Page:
“But now thy kingdom shall not continue: THE LORD HATH SOUGHT HIM A MAN AFTER HIS OWN HEART, and the LORD hath commanded him to be captain over his people, because thou hast not kept that which the LORD commanded thee” (1 Samuel 13:14).
“And it came to pass, when they were come, that he looked on Elian, and said, Surely the LORD’s anointed is before him. But the LORD said unto Samuel, LOOK NOT ON HIS COUNTENANCE, OR ON THE HEIGHT OF HIS STATURE; BECAUSE I HAVE REFUSED HIM: FOR THE LORD SEETH NOT AS MAN SEETH; FOR MAN LOOKETH ON THE OUTWARD APPEARANCE, BUT THE LORD LOOKETH ON THE HEART” (1 Samuel 16:6-7).
“Yet because thou didst rely on the LORD, he delivered them into thine hand. FOR THE EYES OF THE LORD RUN TO AND FRO THROUGHOUT THE WHOLE EARTH, TO SHEW HIMSELF STRONG IN THE BEHALF OF THEM WHOSE HEART IS PERFECT TOWARD HIM” (2 Chronicles 16:8-9).
“And I SOUGHT FOR A MAN among them, that should make up the hedge, and stand in the gap before me for the land, that I should not destroy it: BUT I FOUND NONE” (Ezekiel 22:30).
“Run ye to and fro through the streets of Jerusalem, and see now, and know, and seek in the broad places thereof, IF YE CAN FIND A MAN, if there be any that executeth judgment, that seeketh the truth; and I will pardon it” (Jeremiah 5:1).
“AND HE SAW THAT THERE WAS NO MAN, and wondered that there was no intercessor: therefore his arm brought salvation unto him; and his righteousness, it stationed him. For he put on righteousness as a breastplate, and an helmet of salvation upon his head; and he put on the garments of vengeance for clothing, and was clad with zeal as a cloke” (Isaiah 59:16-17).
“And I looked, and there was none to help; and I wondered that there was none to uphold: therefore mine own arm brought salvation unto me; and my fury, it upheld me” (Isaiah 62:5).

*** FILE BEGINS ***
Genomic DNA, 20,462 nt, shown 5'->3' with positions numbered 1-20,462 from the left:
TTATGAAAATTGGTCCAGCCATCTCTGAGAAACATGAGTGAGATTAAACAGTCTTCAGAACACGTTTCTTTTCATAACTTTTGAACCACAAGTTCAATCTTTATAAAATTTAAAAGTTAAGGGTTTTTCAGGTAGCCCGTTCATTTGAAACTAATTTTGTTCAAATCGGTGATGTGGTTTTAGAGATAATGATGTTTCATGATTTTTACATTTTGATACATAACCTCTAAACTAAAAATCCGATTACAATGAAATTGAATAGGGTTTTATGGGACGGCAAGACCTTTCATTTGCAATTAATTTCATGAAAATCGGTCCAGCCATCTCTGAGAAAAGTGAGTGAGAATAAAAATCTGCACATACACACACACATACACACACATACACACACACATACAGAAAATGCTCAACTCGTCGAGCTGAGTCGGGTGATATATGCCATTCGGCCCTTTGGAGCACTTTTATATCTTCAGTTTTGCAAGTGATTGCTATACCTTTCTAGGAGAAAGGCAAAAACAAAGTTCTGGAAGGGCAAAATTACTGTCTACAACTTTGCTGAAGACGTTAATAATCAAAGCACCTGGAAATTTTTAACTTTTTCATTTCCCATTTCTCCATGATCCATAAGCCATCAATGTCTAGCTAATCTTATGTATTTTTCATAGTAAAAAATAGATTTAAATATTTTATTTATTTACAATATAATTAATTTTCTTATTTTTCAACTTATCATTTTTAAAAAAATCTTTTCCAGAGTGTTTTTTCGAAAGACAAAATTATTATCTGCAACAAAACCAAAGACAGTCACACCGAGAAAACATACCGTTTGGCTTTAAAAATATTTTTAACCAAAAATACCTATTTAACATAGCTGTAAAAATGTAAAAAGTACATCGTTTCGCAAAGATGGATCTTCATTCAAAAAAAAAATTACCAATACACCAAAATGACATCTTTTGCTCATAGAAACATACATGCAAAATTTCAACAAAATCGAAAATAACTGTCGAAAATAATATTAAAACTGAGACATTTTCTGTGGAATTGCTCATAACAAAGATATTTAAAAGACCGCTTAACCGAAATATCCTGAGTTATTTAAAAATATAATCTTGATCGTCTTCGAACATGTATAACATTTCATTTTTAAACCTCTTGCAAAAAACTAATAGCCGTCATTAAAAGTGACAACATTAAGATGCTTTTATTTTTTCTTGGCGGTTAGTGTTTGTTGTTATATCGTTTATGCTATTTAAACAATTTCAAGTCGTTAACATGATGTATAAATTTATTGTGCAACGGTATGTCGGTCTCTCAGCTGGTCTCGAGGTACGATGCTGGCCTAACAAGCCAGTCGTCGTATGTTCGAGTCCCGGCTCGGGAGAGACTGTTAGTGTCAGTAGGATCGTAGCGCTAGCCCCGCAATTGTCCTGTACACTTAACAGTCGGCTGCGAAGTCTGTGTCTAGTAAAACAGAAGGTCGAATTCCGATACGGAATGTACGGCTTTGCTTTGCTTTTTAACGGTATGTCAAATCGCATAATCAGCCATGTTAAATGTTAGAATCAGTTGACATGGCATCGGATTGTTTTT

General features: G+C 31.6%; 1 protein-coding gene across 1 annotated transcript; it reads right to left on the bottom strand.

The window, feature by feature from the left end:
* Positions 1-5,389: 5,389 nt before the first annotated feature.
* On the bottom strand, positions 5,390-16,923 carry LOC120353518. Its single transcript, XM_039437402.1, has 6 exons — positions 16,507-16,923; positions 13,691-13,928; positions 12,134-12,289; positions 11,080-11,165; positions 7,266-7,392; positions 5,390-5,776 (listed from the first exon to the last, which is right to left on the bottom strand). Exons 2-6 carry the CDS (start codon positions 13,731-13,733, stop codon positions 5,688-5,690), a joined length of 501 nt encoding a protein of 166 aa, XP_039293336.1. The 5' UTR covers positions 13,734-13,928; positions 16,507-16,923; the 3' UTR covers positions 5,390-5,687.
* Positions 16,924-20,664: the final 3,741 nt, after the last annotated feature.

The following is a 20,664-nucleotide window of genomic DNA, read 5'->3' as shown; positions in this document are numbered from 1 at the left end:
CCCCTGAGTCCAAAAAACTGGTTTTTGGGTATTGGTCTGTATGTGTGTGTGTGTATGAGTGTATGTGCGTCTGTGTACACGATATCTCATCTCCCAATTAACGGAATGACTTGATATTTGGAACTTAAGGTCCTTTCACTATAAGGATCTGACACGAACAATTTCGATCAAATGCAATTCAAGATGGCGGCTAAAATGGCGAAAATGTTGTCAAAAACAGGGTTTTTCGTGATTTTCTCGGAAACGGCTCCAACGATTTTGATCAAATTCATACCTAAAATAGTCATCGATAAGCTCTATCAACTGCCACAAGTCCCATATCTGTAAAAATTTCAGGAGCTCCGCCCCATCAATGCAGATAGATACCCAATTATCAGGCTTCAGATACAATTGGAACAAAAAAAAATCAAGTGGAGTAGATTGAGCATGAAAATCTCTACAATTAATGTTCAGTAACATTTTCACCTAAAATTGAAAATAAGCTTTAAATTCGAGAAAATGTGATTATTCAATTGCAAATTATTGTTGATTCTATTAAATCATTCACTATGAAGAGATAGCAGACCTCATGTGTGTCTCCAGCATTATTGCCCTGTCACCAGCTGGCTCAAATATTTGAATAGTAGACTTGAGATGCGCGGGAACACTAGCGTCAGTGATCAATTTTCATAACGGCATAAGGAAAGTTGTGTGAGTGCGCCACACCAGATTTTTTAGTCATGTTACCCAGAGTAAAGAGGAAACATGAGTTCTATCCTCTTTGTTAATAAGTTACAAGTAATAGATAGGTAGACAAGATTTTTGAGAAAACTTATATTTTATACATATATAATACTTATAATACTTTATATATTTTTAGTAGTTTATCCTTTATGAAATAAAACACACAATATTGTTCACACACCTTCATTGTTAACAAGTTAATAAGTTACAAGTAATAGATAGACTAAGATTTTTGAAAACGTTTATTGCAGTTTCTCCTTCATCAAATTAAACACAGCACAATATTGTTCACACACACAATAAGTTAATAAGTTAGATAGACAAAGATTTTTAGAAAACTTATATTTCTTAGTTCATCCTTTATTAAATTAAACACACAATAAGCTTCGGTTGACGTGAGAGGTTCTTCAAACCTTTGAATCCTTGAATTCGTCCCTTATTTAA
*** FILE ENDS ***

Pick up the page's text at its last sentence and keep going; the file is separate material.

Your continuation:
Pay close and careful attention to the words which are written and found within these passages, for the words that are contained therein are a truly wonderful and powerful testament and declaration to that which the LORD our God has always been looking for, and what He continues to look for within this generation. THE LORD HATH SOUGHT HIM A MAN! I SOUGHT FOR A MAN! IF YE CAN FIND A MAN! THERE WAS NO MAN! These aren’t ordinary words that can quickly be glanced and glossed over, for these words bring us face to face with the wonderful and awesome reality that throughout history the LORD our God has indeed always been looking for and searching for a man—and not just any man, but a very specific man. When speaking unto Saul through the prophet Samuel the LORD emphatically declared that He was looking for a man after his own heart. When speaking unto Asa king of the southern kingdom of Judah we find that the LORD our God looks for that man to whom He can show Himself strong in the behalf of that one who is perfect toward Him. When speaking through the prophet Ezekiel unto the southern kingdom of Judah during the days and times of the captivity and exile, we find that the LORD sought for a man among the people that should make up the hedge, and stand in the gap before Him for the land, while in the prophetic book of Isaiah we find that the LORD saw that there was no man, and wondered that there was no intercessor among the people in the midst of the land. When speaking unto the prophet Jeremiah we find the LORD instructing him to run to and fro through the streets of Jerusalem and see and know if he could find a man which executed judgment and which sought the truth. Moreover, you will also find in the Old Testament prophetic book of Isaiah that the LORD and the prophet looked, and saw and beheld that there was none to help, and the LORD wondered that there was none to uphold. Oh, these words aren’t such that are to be treated lightly, and words which are meant to be quickly glanced over and treated casually or cavalier. We dare not, we cannot and must not have a casual and cavalier attitude toward the words found within these passages, for within them we find a powerful picture concerning that which the LORD our God was looking for, and continues to look for within and during this generation. Oh, I can’t help but be reminded of the words which James wrote in the final chapter of the epistle he wrote which is found in the New Testament: